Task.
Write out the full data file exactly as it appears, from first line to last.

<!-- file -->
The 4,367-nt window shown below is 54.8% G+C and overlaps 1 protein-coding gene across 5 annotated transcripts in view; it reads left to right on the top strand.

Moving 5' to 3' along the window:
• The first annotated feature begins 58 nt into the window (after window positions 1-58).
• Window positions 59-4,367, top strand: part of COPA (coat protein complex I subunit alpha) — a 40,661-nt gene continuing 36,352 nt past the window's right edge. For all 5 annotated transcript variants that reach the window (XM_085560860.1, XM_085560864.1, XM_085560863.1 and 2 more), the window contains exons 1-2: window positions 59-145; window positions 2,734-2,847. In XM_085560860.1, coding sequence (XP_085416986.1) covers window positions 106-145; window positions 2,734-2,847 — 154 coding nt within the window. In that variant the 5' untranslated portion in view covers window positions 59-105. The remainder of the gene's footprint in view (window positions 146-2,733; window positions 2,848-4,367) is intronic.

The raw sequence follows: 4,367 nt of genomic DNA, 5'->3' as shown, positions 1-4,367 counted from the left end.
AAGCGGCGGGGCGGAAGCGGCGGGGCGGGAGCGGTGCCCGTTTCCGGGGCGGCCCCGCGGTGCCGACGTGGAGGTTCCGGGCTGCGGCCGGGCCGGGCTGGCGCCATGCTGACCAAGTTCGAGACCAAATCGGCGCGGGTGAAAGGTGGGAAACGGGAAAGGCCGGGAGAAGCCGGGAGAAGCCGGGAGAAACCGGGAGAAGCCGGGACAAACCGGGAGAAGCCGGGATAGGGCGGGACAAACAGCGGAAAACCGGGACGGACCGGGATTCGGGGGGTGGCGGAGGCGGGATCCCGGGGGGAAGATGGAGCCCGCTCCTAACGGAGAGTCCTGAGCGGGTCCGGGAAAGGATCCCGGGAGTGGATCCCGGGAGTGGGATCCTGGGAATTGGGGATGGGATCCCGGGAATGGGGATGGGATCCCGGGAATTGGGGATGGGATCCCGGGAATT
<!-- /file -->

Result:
The 4,367-nt window shown below is 54.8% G+C and overlaps 1 protein-coding gene across 5 annotated transcripts in view; it reads left to right on the top strand.

Moving 5' to 3' along the window:
• The first annotated feature begins 58 nt into the window (after window positions 1-58).
• Window positions 59-4,367, top strand: part of COPA (coat protein complex I subunit alpha) — a 40,661-nt gene continuing 36,352 nt past the window's right edge. For all 5 annotated transcript variants that reach the window (XM_085560860.1, XM_085560864.1, XM_085560863.1 and 2 more), the window contains exons 1-2: window positions 59-145; window positions 2,734-2,847. In XM_085560860.1, coding sequence (XP_085416986.1) covers window positions 106-145; window positions 2,734-2,847 — 154 coding nt within the window. In that variant the 5' untranslated portion in view covers window positions 59-105. The remainder of the gene's footprint in view (window positions 146-2,733; window positions 2,848-4,367) is intronic.

The raw sequence follows: 4,367 nt of genomic DNA, 5'->3' as shown, positions 1-4,367 counted from the left end.
AAGCGGCGGGGCGGAAGCGGCGGGGCGGGAGCGGTGCCCGTTTCCGGGGCGGCCCCGCGGTGCCGACGTGGAGGTTCCGGGCTGCGGCCGGGCCGGGCTGGCGCCATGCTGACCAAGTTCGAGACCAAATCGGCGCGGGTGAAAGGTGGGAAACGGGAAAGGCCGGGAGAAGCCGGGAGAAGCCGGGAGAAACCGGGAGAAGCCGGGACAAACCGGGAGAAGCCGGGATAGGGCGGGACAAACAGCGGAAAACCGGGACGGACCGGGATTCGGGGGGTGGCGGAGGCGGGATCCCGGGGGGAAGATGGAGCCCGCTCCTAACGGAGAGTCCTGAGCGGGTCCGGGAAAGGATCCCGGGAGTGGATCCCGGGAGTGGGATCCTGGGAATTGGGGATGGGATCCCGGGAATGGGGATGGGATCCCGGGAATTGGGGATGGGATCCCGGGAATT